January 21, 2008


Some bits and bobs from the last two weeks:

Brother, I'm Dying by Edwidge Danticat - Danticat's memoir of two brothers, her father Andre and her uncle Joseph, serves as a beautiful tribute to these two brave men. Joseph raised young Edwidge in Haiti after her parents were able to leave for America, and uncle and niece remained close after she went to the States herself as a pre-teen. Danticat's account of what happened to Joseph when he sought asylum in Miami after barely escaping Haiti with his life is so horrifying I was crying on the bus while reading it. The bureaucracy in place in post-9/11 America seems intent on denying individuals their very humanity, and my heart can hardly bear it when I think how many immigrant stories have a similar ending.

The Entrance Band / Mariee Sioux / Little Wings / Lee Bob Watson / DJ Andy Cabic at the Great American Music Hall - This was a co-announce KALX did with Grass Roots Record Co., (((folkYEAH!))), and Arthur Magazine, and the freak folk fans were definitely in attendance. The sets were fairly short, with Andy Cabic of Vetiver spinning old-timey records in between bands. Lee Bob Watson and The Entrance Band didn't do a lot for me, but Little Wings was an absolute revelation live, all dreamy country in the manner of My Morning Jacket. Mariee Sioux was similarly wonderful, performing alone on stage accompanied only by her acoustic guitar, but she had trouble being heard over the rumble of the conversing hipsters. I was irate at their complete inability to shut the fuck up.

Point of Order / Charge and Countercharge - Two films by American documentary filmmaker Emile de Antonio, the first entries in a series SFMOMA is presenting of his work. These both dealt with the 1954 Army-McCarthy hearings, and de Antonio does a masterful job of distilling the acres of available television footage down to a series of jaw-dropping moments. McCarthy's paranoia and wretched tactics have to be seen to be believed.

Jandek at the Swedish American Hall - Famously reclusive musician Jandek played his first-ever show in San Francisco, and Dave and I were there to witness it. Accompanied by local experimental music superstars Ches Smith on drums and Tom Carter on bass, Jandek played for two hours straight, never once acknowledging or interacting with his appreciative audience despite the perfect intimacy of the venue. His music sounds nothing like anything else you've ever heard, and I sat hypnotized throughout.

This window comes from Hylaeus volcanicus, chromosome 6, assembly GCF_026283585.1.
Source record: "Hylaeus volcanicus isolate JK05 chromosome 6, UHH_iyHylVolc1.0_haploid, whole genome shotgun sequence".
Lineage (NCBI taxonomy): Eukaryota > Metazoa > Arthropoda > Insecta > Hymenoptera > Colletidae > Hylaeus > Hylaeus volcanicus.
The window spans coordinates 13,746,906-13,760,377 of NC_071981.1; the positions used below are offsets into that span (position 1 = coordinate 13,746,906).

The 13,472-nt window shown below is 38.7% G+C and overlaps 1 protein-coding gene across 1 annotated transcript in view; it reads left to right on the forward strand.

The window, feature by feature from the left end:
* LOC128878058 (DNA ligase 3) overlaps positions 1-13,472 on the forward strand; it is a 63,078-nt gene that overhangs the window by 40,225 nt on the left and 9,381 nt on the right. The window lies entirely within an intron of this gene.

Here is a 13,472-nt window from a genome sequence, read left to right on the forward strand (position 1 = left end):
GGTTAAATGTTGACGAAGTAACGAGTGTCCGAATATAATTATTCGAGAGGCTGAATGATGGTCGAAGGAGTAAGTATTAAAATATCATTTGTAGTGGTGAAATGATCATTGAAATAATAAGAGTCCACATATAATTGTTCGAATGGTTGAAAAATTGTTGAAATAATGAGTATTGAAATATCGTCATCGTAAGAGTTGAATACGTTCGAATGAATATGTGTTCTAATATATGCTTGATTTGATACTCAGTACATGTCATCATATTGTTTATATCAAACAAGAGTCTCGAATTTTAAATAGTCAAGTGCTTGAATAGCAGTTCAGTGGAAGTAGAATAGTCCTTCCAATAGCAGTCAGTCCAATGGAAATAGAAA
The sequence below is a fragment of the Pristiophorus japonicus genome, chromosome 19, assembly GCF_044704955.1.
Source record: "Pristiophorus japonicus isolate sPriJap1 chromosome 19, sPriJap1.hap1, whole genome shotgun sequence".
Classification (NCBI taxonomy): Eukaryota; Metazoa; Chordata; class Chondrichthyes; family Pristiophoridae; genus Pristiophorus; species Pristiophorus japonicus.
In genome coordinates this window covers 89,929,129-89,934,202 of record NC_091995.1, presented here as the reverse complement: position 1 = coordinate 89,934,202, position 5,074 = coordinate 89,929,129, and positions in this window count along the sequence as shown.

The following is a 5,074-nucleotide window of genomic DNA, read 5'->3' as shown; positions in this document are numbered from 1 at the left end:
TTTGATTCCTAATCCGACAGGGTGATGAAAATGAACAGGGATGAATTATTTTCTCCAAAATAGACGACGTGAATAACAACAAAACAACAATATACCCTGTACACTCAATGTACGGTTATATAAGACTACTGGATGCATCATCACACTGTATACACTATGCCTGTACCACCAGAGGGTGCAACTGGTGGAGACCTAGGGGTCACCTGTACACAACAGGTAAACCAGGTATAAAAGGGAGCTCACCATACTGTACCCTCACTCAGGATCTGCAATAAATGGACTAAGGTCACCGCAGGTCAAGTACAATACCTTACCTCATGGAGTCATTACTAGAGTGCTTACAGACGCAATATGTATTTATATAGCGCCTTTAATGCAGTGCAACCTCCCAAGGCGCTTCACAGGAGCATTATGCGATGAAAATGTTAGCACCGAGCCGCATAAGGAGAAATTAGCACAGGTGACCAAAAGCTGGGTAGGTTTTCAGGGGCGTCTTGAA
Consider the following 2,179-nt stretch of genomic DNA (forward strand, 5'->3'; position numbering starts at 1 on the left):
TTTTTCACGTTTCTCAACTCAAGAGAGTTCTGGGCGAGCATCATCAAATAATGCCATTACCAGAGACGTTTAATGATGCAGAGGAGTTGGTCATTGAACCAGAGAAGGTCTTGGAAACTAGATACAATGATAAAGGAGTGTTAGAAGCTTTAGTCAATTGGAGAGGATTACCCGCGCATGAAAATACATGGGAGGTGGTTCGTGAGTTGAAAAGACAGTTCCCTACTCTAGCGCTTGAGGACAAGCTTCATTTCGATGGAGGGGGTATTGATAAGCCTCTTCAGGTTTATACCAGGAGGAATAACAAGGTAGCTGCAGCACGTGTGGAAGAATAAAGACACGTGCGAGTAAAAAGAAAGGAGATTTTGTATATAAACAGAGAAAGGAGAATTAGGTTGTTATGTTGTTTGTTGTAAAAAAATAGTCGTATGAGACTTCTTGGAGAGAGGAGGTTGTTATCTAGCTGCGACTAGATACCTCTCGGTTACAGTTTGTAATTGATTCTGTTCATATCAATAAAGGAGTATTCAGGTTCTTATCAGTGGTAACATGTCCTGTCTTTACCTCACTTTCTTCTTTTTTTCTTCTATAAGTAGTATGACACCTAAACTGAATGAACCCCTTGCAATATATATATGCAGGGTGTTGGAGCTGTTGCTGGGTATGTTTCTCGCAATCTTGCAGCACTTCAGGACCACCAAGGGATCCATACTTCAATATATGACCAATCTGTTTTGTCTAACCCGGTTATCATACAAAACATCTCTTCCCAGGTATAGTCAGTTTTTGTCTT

St. Lucy's Home for Girls Raised by Wolves by Karen Russell - Russell's strength lies in sketching out eerie alternate realities for her young protagonists in just a few pages, and her stories also mercifully lack the streak of cruelty present in so much contemporary magical realism. There is always sadness, however, and it is sometimes physically tangible as you read, as in the title story that closes out the collection in which a group of human children attempt to overcome the lessons learned from their werewolf parents. Civilization is sometimes not so civil at all, Russell seems to be saying.

A Real Young Girl - Infamous French director Catherine Breillat's 1976 film about the sexual awakening of Alice, the young girl of the title. Alice is simultaneously naive and self-aware, testing her boundaries and indulging herself in some genuinely disturbing fantasies. Breillat aggressively thrust me way out of my comfort zone, but she also mixes in beautiful camerawork and a healthy dose of dark humor, hinting at the perversion that lurks just below the surface of any idyllic scene.

Sweet! - SwapSF's clothing exchanges have quickly become the stuff of local legend, and I made my way to CELLspace to experience one for myself this last weekend. I've attended many awesome events in that Potrero warehouse, and this one was right up there for sheer fun. A DJ spun vintage reggae tunes while attendees politely pawed through tables of clothes organized by type, with runners constantly adding fresh stock from new arrivals. I left with fewer items than I walked in with, and I very much consider that a successful swap.

Rush to Judgment / In the Year of the Pig - Two more fantastic films in SFMOMA's Emile de Antonio series. Rush to Judgment takes on the entire Warren Commission and their assertion that Lee Harvey Oswald acted alone in assassinating President Kennedy, featuring copious eye-witness interviews that I'm sure Oliver Stone studied carefully before making JFK. In the Year of the Pig is more of a collage film than a straightforward documentary, but still artfully lays out the origins of the conflict in Vietnam and begs for an end to U.S. involvement. If the term "search and destroy" doesn't already chill you to the bone, it will after you see this film.


Brother, I'm Dying
The Entrance Band
Mariee Sioux
Little Wings
Lee Bob Watson
DJ Andy Cabic (Vetiver)
Point of Order
St. Lucy's Home for Girls Raised by Wolves
A Real Young Girl
Rush to Judgment
In the Year of the Pig

Posted by nightfall at January 21, 2008 09:10 PM